Burns: The CEO creates the vast majority of the ‘id’ and ‘ego’ of the company. That doesn’t mean that other people don’t reinforce it, don’t enable it, or maybe even sometimes detract from it. All other organizations in the company, including the board, help to make that personality of the organization easy to align towards greatness. This is not the Steve Jobs kind of leadership where you have a world famous personality. We don’t have that.
What role does the board have?
Burns: Our board disagrees a lot with things. That’s what they’re there for. The board’s biggest role is selection of the leaders. The board’s big, big responsibility is understanding the people they have running the place.
What led to the breakdowns at Xerox that you’ve seen over the years?
Burns: We have had examples of a leader who had a completely different and not very positive disposition as it relates to how business gets done to some of the constituencies in the company. That was a disaster time for us. We had to make a pretty quick shift from one CEO to another. It was very confusing, what the values set of the companies was, whether or not the people who were in the company for a long time could fit into this new culture that the leader was then trying to impose.
We lost three really important things. The first was our customers, the second, and most important, was our employees, and the third was our capabilities. We actually thought we knew more than our customers knew. Second, we didn’t value our people. We did not educate them and train them to be better. We did not invest in them. We took our eye off our employees. Third, we actually assumed that because something was possible on paper, we could do it. We had no way to screen through what capability our organization had to do some of the things we wanted to do. You can’t just wish it and expect it to come out without enabling.
We became extremely bureaucratic and slow. We had to move away from the negative of collaboration and teamwork, which sometimes becomes bureaucracy and slowness, and move towards teamwork and fearlessness to implement decisions with agility to adjust if there’s a mistake. We had to redefine what we call excellence in performance, what we call teamwork. Teamwork doesn’t mean everybody agrees 100 percent, and we don’t do anything until they all do. That just means slowness.
What was it like working with (former CEO) Anne Mulcahy during the turnaround days, and how did you two work together?
Burns: When Anne started, her beacon was survival. Anne always described it as being in the bunker. When we were in the bunker, we were losing money, had no cash, and had just changed from bad leadership. We had customers, shareholders–everyone you could imagine–pissed off at us.
When we were in the bunker, we led a certain way. Anne led a certain way. It was 90 percent her power to be the shining light by which the organization, customers, and shareholders believed. That can’t sustain itself.
An organization doesn’t live by an individual. There’s danger in that happening.
Now “lead” does not mean “manage.” During the bunker days, for both Anne and me, and probably the top ten people of the company, 80 percent of what we did was managing. Now, it’s totally switched: 20 percent managing and 80 percent leading, because the company has been stabilized. We have built a very, very strong team, a team that’s going to stay around.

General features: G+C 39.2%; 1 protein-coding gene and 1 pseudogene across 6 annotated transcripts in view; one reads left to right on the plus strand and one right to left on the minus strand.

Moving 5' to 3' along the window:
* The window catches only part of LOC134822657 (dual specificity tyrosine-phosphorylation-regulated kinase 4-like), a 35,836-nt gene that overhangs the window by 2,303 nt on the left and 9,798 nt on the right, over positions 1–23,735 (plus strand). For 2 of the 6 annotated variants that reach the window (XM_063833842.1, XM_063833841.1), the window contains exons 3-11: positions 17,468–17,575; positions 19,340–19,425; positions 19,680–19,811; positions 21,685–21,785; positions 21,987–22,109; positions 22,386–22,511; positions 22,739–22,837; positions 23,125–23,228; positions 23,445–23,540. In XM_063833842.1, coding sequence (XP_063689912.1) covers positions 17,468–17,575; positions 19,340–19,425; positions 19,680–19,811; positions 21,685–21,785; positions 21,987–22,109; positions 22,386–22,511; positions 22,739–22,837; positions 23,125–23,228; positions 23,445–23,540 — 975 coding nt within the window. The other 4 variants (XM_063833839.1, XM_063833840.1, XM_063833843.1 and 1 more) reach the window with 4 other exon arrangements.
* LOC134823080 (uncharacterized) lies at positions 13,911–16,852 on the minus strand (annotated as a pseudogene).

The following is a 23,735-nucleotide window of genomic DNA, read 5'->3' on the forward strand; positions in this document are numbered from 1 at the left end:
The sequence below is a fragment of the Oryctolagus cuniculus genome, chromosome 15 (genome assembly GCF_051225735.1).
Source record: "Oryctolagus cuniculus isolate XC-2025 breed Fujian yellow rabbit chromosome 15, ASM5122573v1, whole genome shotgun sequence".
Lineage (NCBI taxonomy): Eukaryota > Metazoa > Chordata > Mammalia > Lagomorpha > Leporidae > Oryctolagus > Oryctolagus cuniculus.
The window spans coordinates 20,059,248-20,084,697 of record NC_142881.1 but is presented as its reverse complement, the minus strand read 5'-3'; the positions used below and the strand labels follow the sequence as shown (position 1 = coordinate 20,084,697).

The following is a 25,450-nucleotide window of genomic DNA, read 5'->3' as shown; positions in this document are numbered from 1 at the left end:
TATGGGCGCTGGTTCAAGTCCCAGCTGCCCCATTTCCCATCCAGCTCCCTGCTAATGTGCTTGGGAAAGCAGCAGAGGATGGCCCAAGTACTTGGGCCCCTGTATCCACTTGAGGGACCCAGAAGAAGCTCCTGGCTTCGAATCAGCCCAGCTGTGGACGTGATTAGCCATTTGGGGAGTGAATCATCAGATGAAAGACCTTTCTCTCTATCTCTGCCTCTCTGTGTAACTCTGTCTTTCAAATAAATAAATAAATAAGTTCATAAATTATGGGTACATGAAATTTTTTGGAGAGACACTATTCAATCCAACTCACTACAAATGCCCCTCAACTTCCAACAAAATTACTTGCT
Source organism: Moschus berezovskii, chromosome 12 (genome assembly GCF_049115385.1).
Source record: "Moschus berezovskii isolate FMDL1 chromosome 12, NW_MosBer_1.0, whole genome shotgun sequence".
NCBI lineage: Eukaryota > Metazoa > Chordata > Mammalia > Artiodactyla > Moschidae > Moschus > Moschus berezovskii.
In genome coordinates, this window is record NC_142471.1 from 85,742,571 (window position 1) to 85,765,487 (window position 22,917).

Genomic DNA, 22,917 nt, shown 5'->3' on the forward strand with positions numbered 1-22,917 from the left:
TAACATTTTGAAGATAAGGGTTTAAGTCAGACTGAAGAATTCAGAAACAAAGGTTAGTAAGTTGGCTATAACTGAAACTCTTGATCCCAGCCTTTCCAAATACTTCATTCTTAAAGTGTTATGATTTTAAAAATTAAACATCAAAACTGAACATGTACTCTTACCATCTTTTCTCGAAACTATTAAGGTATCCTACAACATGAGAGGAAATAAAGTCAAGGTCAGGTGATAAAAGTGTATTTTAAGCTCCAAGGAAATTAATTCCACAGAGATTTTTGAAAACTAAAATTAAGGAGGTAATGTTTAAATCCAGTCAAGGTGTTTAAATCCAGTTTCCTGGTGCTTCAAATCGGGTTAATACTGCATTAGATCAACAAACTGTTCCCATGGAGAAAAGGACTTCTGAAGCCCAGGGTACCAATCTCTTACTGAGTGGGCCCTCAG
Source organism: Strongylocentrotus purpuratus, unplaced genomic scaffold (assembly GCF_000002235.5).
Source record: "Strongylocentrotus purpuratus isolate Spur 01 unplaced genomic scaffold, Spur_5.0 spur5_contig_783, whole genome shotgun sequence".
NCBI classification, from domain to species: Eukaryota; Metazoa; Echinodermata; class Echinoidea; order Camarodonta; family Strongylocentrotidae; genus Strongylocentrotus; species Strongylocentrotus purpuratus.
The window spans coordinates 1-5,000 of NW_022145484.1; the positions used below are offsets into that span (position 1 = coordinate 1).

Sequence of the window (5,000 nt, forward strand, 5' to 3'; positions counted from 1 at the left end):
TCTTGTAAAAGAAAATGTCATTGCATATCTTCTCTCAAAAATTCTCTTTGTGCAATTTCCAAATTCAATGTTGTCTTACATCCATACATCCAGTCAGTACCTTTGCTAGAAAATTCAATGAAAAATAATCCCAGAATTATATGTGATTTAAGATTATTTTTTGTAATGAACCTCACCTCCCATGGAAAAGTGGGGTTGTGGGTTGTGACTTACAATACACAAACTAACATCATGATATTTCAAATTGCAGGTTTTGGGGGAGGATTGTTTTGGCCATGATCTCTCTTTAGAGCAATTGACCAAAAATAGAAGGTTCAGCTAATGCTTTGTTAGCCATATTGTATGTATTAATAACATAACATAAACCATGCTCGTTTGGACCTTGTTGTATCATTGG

Was there any change in the purpose, values, or vision of Xerox in recent years?
Burns: Absolutely. It was interesting how dangerous it is when you have to move purpose. When you outlive one purpose or one purpose becomes stale, and you can’t articulate crisply and clearly the new purpose, it doesn’t take long for the whole place to go crazy, to fall into disarray.
When we were in the bunker, the purpose, which was amazingly powerful, was for Xerox to survive–and to survive in such a way that, when we got through this bad time, we had something to build on so we could thrive in the future.
That was the mantra: survive to thrive.
But we didn’t cut research and development money. We kept $1.5 billion in R&D even when we were losing money. People said that’s stupid, you should cut R&D.
All employees put their heads down in a positive way, and just worked every day to make sure that the next day was better, and that in the intermediate to long term, we survived, and that we had a foundation to thrive on.
That purpose could only last until we got through that phase. It took us probably three years before we got pretty comfortable with the position that we were in. Then you have an intensity level that people are working at, a drive, a focus, a passion around the decisions that they make, a level of quickness and clarity about how to make decisions. That goes away after you’ve made it. Then the people look up and say, now what? Now what’s that driving purpose? If you don’t define it clearly, then people actually make up their own. Then you can forget it. Then you just stagnate.
So, we had to change the purpose and the vision that we had for the company in the intermediate term. We didn’t change the values at all.
What else should we know about how you approach leadership at Xerox, Ursula?
Burns: I think leadership has so much to do with who you are. I can get some good hints and tips from books and from people who are leaders, but, at the end of the day, you have to actually make sure that you adjust your leadership style such that you are natural.
Yes, you should have teams, and you need a good strategy, and you should be able to communicate, and you should be able to generate followership. But you should be able to do all of that being natural and true to yourself.
How have you been able to maintain the pace of leadership in such a big company with all the pressures?
Burns: In 2001, I was traveling all over the world, sleeping three or four hours a night, eating dinners late at night—the things you do when you’re a jet-setting executive who doesn’t pay attention to what’s right.
I got sick and had to go to the hospital. That was a life-changing experience for me. I put myself on the regime of understanding the impact and effect of my actions on my health: what I eat and how much I sleep.
I’ve always been interested in reading and I literally for a long time stopped reading business books. I just stopped. I now read things that I just enjoy: history, novels, and magazines. I broadened myself. Now, I’m significantly healthier. I’m lighter. I can run with the best of them. I keep myself fit and have a sharper mind.
If you had to define great leadership in a sentence or two, how would you do it?
Burns: Persons who can define a purpose, select a great team, empower that team appropriately, enable them to understand what greatness is about, and then let them go.
(For more on Ursula Burns and Xerox, see Triple Crown Leadership, chapters 2 and 4.)
Bob and Gregg Vanourek are authors of the new book, Triple Crown Leadership: Building Excellent, Ethical, and Enduring Organizations (McGraw-Hill, 2012), based on interviews with 61 organizations in 11 countries.